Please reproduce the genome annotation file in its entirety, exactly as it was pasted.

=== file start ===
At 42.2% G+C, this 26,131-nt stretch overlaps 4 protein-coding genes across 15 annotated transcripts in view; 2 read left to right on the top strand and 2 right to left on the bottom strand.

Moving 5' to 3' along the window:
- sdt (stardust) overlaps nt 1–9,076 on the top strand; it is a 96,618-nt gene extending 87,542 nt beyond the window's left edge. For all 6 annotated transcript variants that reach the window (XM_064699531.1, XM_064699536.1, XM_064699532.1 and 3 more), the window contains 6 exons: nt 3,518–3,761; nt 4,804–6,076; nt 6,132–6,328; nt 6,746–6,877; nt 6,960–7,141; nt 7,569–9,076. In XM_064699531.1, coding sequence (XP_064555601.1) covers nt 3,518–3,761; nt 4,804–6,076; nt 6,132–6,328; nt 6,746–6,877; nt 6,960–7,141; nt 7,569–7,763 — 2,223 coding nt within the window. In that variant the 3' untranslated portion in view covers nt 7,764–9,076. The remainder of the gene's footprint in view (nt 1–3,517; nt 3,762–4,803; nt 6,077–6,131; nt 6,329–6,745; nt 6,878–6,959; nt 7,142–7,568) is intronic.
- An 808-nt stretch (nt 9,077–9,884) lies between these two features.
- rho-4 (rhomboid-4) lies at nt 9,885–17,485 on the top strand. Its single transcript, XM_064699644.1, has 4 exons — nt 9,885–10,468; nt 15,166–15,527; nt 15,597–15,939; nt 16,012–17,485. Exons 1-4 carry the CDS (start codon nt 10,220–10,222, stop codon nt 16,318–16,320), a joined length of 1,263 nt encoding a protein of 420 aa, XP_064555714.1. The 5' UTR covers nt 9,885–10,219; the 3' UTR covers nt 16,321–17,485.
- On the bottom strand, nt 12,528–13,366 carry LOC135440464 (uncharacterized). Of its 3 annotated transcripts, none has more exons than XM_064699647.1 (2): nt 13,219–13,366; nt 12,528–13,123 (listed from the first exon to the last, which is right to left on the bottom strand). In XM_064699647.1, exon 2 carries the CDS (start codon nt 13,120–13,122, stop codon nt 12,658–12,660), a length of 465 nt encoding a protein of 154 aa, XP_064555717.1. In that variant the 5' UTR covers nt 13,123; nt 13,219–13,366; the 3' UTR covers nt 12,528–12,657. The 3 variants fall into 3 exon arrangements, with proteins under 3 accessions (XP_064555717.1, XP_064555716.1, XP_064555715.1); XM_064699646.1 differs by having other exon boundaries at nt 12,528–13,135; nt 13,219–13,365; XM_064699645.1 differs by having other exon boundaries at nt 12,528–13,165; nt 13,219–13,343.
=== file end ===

At 42.2% G+C, this 26,131-nt stretch overlaps 4 protein-coding genes across 15 annotated transcripts in view; 2 read left to right on the top strand and 2 right to left on the bottom strand.

Moving 5' to 3' along the window:
- sdt (stardust) overlaps nt 1–9,076 on the top strand; it is a 96,618-nt gene extending 87,542 nt beyond the window's left edge. For all 6 annotated transcript variants that reach the window (XM_064699531.1, XM_064699536.1, XM_064699532.1 and 3 more), the window contains 6 exons: nt 3,518–3,761; nt 4,804–6,076; nt 6,132–6,328; nt 6,746–6,877; nt 6,960–7,141; nt 7,569–9,076. In XM_064699531.1, coding sequence (XP_064555601.1) covers nt 3,518–3,761; nt 4,804–6,076; nt 6,132–6,328; nt 6,746–6,877; nt 6,960–7,141; nt 7,569–7,763 — 2,223 coding nt within the window. In that variant the 3' untranslated portion in view covers nt 7,764–9,076. The remainder of the gene's footprint in view (nt 1–3,517; nt 3,762–4,803; nt 6,077–6,131; nt 6,329–6,745; nt 6,878–6,959; nt 7,142–7,568) is intronic.
- An 808-nt stretch (nt 9,077–9,884) lies between these two features.
- rho-4 (rhomboid-4) lies at nt 9,885–17,485 on the top strand. Its single transcript, XM_064699644.1, has 4 exons — nt 9,885–10,468; nt 15,166–15,527; nt 15,597–15,939; nt 16,012–17,485. Exons 1-4 carry the CDS (start codon nt 10,220–10,222, stop codon nt 16,318–16,320), a joined length of 1,263 nt encoding a protein of 420 aa, XP_064555714.1. The 5' UTR covers nt 9,885–10,219; the 3' UTR covers nt 16,321–17,485.
- On the bottom strand, nt 12,528–13,366 carry LOC135440464 (uncharacterized). Of its 3 annotated transcripts, none has more exons than XM_064699647.1 (2): nt 13,219–13,366; nt 12,528–13,123 (listed from the first exon to the last, which is right to left on the bottom strand). In XM_064699647.1, exon 2 carries the CDS (start codon nt 13,120–13,122, stop codon nt 12,658–12,660), a length of 465 nt encoding a protein of 154 aa, XP_064555717.1. In that variant the 5' UTR covers nt 13,123; nt 13,219–13,366; the 3' UTR covers nt 12,528–12,657. The 3 variants fall into 3 exon arrangements, with proteins under 3 accessions (XP_064555717.1, XP_064555716.1, XP_064555715.1); XM_064699646.1 differs by having other exon boundaries at nt 12,528–13,135; nt 13,219–13,365; XM_064699645.1 differs by having other exon boundaries at nt 12,528–13,165; nt 13,219–13,343.